[Edited on 10-1-2021 by pneumatician]
View user's profile View All Posts By User
Hey Buddy
Hazard to Self
**




Posts: 50
Registered: 3-11-2020
Member Is Offline


[*] posted on 28-1-2021 at 05:04


Three primary factors in generating heat from a wood stove:
1) fuel source energy density.
2) harvesting heat energy from fuel within living confinement.
3) preventing heat energy escape from living confinement.

All fuel is not equal. Some fuels provide energy at a magnitude of ten in volume when compared to other fuels @ higher energy density. Some fuel would release too much energy. Like thermite, for example.

Personally, I like hedge tree. Maclura Pomifera. Grows fast (relative) in most conditions. Very hot. Can melt metal if oxygenated. Serious Spark hazard in open fire.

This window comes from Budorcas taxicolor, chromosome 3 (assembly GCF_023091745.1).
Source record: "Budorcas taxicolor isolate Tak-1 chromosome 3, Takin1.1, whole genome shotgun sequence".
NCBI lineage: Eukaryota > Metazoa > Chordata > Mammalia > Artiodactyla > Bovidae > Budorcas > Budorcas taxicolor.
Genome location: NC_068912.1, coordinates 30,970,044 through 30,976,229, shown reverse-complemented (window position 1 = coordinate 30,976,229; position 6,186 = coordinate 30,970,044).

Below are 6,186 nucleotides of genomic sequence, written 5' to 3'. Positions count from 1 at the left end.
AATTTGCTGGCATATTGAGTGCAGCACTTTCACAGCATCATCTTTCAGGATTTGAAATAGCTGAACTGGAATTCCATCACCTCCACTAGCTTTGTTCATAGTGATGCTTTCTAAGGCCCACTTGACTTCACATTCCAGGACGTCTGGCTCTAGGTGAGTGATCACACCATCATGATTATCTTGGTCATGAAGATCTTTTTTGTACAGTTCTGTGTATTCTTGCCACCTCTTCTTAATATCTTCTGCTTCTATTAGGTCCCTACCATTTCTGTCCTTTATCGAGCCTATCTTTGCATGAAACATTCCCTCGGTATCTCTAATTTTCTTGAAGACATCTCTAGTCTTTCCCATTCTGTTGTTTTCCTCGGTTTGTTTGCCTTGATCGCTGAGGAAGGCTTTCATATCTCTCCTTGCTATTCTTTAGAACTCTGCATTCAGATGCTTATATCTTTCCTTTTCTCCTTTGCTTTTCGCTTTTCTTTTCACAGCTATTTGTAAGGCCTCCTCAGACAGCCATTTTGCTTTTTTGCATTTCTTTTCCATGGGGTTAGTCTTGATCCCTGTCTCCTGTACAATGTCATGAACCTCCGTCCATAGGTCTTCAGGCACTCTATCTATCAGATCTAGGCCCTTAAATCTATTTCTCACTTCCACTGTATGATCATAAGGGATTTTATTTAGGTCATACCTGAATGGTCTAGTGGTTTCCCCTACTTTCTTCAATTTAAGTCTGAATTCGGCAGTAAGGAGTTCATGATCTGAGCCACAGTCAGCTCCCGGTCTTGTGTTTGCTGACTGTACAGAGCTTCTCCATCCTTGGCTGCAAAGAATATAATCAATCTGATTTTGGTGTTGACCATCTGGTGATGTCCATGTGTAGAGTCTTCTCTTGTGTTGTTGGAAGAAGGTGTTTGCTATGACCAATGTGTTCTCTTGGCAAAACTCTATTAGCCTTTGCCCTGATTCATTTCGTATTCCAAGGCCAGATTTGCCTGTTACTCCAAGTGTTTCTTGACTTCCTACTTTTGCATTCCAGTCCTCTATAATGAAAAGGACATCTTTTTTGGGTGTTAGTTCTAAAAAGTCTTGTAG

8.8M btu/m^3
Other powerful fuel:
Bumelia aka wooly bucket aka chittamwood
Mountain "mahogany"
Both Hotter than hedge which is

To use the heat in a living area, it has to be harvested out of the cycling stream.
Most stoves are a pipe. Heated on one side, exhausted on other. The trick to heating is to harvest the heat by using it as a load.
Masonry is a simple way. Bricks/stone pull heat like a capacitor. The simplest way to make a load in a heating circuit is to just put masonry in contact with hot surfaces. More efficient is to pass exhaust stream into a masonry hollow chamber before exiting chimney path.
For measure of efficiency, exit gasses should be just over the minimum temp to prevent stack collapse/reverse flow, obviously hotter than ambient temp by a margin, but if exit gasses are really hot, heat is pouring out into atmosphere.